Endosulfan induced the arrest of the cell cycle through inhibiting the signal pathway mediated by PKC-α and damaging the cytoskeleton in spermatogonial cells of mice in vitro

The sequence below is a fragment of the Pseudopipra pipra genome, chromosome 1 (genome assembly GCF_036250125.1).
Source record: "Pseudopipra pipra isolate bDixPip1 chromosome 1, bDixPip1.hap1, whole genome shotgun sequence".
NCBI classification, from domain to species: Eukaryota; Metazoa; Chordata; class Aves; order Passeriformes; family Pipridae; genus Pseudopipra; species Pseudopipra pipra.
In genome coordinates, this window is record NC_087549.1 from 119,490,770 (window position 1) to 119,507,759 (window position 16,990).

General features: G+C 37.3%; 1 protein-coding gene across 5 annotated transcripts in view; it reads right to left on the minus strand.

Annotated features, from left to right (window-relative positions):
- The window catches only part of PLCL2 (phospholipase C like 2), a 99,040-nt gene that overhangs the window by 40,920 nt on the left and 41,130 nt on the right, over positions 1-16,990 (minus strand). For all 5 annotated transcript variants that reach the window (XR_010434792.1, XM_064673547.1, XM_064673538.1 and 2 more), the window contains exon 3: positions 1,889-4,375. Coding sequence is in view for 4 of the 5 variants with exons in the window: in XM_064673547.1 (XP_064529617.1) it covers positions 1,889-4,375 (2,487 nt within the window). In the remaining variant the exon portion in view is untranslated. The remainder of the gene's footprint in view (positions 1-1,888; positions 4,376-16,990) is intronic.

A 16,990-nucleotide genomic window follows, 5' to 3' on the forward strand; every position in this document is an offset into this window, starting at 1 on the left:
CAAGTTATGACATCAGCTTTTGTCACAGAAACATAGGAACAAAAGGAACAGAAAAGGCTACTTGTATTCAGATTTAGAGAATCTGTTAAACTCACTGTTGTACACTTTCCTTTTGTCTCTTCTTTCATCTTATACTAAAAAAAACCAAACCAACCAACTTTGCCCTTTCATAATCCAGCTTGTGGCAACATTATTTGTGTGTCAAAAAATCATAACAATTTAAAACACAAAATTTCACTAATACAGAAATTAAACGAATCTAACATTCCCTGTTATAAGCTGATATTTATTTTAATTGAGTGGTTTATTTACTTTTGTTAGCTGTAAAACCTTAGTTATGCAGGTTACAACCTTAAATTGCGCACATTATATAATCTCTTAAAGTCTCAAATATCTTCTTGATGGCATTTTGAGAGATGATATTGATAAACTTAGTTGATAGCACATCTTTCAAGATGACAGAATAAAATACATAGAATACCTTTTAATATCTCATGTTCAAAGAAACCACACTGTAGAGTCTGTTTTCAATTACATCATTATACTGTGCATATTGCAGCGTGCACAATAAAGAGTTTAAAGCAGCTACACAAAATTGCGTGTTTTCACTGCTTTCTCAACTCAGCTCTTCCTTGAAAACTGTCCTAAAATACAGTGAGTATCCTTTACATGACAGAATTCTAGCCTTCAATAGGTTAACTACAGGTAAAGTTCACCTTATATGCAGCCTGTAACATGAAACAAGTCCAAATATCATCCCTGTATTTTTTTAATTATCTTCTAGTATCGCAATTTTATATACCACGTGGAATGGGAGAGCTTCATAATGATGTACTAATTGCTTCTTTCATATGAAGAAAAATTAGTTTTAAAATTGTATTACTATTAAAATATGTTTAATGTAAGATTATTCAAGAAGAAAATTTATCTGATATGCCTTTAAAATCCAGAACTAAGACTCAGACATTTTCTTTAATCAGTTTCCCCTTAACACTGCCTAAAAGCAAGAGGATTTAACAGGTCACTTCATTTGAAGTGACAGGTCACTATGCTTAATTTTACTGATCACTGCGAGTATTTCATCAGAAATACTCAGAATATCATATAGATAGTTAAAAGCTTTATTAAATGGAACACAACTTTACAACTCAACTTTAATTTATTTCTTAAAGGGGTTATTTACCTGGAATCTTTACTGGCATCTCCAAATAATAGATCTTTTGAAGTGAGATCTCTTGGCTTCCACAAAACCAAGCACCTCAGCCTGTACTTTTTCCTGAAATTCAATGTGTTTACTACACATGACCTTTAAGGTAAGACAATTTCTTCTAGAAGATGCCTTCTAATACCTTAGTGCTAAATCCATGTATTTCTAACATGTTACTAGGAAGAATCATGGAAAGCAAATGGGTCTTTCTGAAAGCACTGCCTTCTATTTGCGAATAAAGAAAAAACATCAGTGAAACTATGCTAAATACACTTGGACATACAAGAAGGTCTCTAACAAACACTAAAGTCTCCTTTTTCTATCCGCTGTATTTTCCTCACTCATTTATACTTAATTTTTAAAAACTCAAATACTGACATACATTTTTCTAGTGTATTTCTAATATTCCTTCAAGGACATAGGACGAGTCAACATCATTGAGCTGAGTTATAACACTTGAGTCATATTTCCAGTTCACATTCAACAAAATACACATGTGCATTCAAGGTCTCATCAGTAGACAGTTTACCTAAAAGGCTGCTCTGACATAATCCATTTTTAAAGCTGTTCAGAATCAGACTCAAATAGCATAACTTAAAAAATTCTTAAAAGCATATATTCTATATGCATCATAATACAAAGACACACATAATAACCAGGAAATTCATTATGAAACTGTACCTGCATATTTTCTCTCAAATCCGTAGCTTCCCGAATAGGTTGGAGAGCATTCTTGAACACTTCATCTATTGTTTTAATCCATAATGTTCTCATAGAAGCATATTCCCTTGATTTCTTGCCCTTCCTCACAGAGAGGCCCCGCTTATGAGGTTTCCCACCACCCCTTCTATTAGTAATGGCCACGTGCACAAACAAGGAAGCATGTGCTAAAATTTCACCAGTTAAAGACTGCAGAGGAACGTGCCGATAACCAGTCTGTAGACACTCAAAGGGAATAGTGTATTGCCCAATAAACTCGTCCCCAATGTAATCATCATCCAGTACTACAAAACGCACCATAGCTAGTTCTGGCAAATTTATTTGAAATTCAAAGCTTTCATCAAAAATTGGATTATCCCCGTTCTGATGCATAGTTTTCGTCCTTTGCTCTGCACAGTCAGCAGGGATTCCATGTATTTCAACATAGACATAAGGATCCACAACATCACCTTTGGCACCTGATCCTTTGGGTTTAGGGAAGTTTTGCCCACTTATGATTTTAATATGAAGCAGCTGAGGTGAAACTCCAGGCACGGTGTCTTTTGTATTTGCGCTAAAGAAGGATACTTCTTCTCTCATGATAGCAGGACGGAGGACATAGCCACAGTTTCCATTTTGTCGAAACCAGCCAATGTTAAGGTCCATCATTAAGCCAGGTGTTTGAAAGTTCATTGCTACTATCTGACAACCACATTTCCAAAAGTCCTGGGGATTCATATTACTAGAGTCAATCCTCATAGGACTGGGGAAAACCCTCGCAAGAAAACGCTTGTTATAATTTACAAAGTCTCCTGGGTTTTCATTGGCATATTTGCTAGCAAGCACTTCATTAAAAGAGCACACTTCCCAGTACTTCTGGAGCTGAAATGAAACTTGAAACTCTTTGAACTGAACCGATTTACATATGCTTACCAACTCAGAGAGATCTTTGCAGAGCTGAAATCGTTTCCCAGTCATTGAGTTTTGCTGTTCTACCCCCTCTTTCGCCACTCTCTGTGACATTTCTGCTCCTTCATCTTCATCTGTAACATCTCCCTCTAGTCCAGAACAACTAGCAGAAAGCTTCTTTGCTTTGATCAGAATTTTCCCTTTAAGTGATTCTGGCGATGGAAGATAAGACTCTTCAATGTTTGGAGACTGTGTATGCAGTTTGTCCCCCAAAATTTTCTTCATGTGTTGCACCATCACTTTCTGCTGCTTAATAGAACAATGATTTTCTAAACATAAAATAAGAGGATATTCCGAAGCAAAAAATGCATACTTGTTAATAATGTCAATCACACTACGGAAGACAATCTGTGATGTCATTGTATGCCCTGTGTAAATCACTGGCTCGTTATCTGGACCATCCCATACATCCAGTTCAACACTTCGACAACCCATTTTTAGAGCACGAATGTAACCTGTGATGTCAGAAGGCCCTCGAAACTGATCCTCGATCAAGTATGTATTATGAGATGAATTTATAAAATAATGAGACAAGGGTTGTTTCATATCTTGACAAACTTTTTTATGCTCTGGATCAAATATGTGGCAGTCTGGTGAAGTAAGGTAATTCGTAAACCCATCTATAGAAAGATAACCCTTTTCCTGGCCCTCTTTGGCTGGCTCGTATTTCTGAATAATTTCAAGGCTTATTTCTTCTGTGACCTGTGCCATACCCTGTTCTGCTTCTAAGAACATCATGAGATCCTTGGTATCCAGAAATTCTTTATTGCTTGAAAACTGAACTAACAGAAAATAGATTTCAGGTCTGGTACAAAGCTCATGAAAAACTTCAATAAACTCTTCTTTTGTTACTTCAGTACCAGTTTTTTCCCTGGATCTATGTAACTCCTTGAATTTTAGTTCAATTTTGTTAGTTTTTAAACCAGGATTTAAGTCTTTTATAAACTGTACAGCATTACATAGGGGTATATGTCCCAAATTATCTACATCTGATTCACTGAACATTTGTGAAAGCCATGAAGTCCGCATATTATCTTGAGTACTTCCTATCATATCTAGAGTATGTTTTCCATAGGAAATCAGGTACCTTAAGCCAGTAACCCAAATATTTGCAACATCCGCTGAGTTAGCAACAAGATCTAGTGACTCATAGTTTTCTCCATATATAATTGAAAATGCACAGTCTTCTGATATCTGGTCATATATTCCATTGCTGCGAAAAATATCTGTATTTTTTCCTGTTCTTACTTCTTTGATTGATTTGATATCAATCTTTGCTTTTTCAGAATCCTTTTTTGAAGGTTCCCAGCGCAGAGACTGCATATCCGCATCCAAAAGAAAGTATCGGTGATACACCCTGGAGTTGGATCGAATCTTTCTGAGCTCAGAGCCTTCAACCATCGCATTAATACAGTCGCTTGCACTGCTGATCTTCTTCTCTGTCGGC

Previous studies have shown that endosulfan has adverse effects on the male reproductive system and the oxidative stress induced by endosulfan is related to its toxicity. However, the molecular mechanism of endosulfan reproductive toxicity is still unknown. To investigate its mechanism of toxicity, GC-1spg cells were exposed to 0, 6, 12 and 24 μg mL−1 endosulfan for 24 h, respectively. The results showed that endosulfan resulted in a dose-dependent reduction in cell viability and increases in the LDH release, apoptosis rate, malondialdehyde (MDA) level, reactive oxygen species (ROS) production and degree of DNA damage including the percentage of tail DNA, tail length, tail moment (TM) and Olive tail moment (OTM). Endosulfan induced the arrest of both S and G2/M phases and proliferation inhibition. The expression of PKC-α, CDK2, cyclin E, RAF-1, MEK1/2, p-MEK1/2, ERK1/2 and p-ERK1/2 in GC-1spg cells declined remarkably after treatment with endosulfan. Endosulfan also damaged the microfilaments, microtubules and cell nuclei, and blocked the mitosis process. The results suggested that endosulfan could induce the cell cycle arrest and proliferation inhibition by inhibiting the protein expression of the cellular signaling pathway mediated by PKC-α because of DNA damage resulting from oxidative stress; meanwhile, endosulfan could also lead to mitotic arrest through direct damage to the cytoskeleton and cell nuclei resulting from oxidative stress, which therefore induced cytotoxicity of GC-1spg cells.